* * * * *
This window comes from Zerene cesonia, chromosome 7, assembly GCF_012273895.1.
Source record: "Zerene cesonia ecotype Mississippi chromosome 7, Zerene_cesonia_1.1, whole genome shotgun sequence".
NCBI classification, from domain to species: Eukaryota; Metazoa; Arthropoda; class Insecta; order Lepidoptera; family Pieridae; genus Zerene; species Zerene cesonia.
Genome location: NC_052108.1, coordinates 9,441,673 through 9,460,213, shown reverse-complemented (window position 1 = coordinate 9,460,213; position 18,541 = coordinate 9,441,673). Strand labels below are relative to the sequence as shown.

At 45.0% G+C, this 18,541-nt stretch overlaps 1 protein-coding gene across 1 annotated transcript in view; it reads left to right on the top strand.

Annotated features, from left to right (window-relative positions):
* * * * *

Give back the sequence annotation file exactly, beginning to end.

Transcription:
This window comes from Zerene cesonia, chromosome 7, assembly GCF_012273895.1.
Source record: "Zerene cesonia ecotype Mississippi chromosome 7, Zerene_cesonia_1.1, whole genome shotgun sequence".
NCBI classification, from domain to species: Eukaryota; Metazoa; Arthropoda; class Insecta; order Lepidoptera; family Pieridae; genus Zerene; species Zerene cesonia.
Genome location: NC_052108.1, coordinates 9,441,673 through 9,460,213, shown reverse-complemented (window position 1 = coordinate 9,460,213; position 18,541 = coordinate 9,441,673). Strand labels below are relative to the sequence as shown.

At 45.0% G+C, this 18,541-nt stretch overlaps 1 protein-coding gene across 1 annotated transcript in view; it reads left to right on the top strand.

Annotated features, from left to right (window-relative positions):